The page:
06 November 2017

Undeclared war on Carpathia

A church in the Rusin style, Uzhgorod, Zakarpatska Oblast’

It’s unfortunately been a truism in history that the Orthodox Rusins get the short end of the stick, no matter who has managed to get a hold of the other end.

Lem.fm has a story up about how the Ukrainian government has, since its inception, refused to recognise even marginally, the cultural distinctiveness of the Rusin people. The Rusin language is not permitted to be taught in schools, and even referring to oneself as Rusin is enough to get one branded a ‘separatist’ (and lose one’s job and social standing). The Ukrainian government refers to the Rusins as Verkhovyntsi, or ‘uplanders’ – the classist and pejorative implications of which ought to be clear to anyone who has studied the region in any detail. It is, of course, not very surprising, given the long and depressing history of repression, forced displacement, mass murder, book-burning and desecration of graves in the region at the hands of (variously) the Poles, the Austrians, the Hungarians, the Galician nationalists and the boot-licking Uniate priesthood. And it is also very little wonder that the Rusins have been very reluctant to join in any nationalist projects, and that, when given the opportunity, they have lent their voices to various different left-wing and regionalist causes.

But the Ukrainians in particular will not admit to any wrongdoings against the Rusin people because to them, the Rusins are not a people. The entire nationalist project of the Ukraine, based on the bourgeois urban language politics of the nineteenth-century Galician elite class, depends on the coöptation and subjugation of Rusin linguistic and social forms to a ‘Ukrainian’ template. This, in spite of the fact that some of the White Croats, the ancestors of the Lemko Rusin people according to historian Dr Simeon Pyzh, have been Orthodox for longer than the Ukrainians or the Russians have, being part of the original mission of Saints Cyril and Methodius to the Slavs in the Kingdom of Great Moravia. These Rusins, indeed, were the ones who sent priests to baptise Saint Vladimir and the Rus’.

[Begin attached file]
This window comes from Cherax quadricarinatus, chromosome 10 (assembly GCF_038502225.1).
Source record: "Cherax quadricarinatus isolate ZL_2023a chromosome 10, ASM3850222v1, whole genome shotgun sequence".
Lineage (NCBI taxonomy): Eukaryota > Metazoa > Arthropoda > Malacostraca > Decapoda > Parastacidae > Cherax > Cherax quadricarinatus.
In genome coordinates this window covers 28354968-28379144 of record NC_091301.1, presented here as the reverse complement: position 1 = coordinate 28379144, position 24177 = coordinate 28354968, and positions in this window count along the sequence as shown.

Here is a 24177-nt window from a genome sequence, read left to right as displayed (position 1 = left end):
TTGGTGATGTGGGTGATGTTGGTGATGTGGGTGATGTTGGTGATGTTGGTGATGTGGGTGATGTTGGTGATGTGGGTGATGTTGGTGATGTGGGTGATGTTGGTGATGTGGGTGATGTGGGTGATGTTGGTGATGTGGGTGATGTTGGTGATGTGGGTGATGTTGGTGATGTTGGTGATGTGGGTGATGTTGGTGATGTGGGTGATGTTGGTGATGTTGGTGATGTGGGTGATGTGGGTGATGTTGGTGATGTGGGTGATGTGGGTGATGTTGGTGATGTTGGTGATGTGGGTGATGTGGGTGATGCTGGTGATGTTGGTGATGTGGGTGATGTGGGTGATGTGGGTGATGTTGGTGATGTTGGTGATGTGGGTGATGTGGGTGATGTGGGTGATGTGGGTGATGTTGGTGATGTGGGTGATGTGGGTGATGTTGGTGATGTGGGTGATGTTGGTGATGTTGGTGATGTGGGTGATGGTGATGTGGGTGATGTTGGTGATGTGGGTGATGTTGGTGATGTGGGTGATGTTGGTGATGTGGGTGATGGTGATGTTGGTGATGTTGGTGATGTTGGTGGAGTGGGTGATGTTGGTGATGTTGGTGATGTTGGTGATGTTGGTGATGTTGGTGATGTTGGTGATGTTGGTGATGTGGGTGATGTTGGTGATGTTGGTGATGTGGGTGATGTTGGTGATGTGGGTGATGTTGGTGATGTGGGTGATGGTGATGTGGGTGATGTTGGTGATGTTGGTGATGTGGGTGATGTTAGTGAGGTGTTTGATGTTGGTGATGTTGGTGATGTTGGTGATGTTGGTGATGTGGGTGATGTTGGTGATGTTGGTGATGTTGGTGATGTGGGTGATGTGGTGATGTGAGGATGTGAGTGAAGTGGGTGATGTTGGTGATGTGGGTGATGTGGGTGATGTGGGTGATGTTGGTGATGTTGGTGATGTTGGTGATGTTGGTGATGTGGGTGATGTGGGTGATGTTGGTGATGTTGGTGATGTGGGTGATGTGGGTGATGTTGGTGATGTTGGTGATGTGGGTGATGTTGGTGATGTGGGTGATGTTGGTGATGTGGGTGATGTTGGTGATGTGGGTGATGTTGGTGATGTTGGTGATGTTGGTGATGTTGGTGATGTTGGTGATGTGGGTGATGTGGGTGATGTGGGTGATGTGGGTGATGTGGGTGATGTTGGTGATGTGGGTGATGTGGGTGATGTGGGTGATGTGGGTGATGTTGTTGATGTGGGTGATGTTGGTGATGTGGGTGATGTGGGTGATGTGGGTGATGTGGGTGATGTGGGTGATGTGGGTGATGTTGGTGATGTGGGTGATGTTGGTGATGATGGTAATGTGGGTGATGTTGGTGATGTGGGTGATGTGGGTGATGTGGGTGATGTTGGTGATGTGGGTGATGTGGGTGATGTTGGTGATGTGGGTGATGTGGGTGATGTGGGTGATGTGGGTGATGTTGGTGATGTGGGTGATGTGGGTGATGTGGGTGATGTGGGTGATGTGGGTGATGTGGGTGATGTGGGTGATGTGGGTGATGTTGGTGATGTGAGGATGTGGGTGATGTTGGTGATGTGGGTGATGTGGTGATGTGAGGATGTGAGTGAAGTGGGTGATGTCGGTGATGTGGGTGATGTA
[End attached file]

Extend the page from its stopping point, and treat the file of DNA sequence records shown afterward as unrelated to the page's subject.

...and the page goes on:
The Ukrainian nation and identity is currently under no existential threat; no, not even from Russia. But they themselves pose a grave threat to a brave and noble people of the Carpathian Mountains. A people who were never very wealthy, but rich in ancient tradition and always made to feel keenly aware of their own distinctiveness (often by their very poverty). The Rusin people deserve far better than their current abuse at the hands of the ultra-nationalist Ukrainian junta now.

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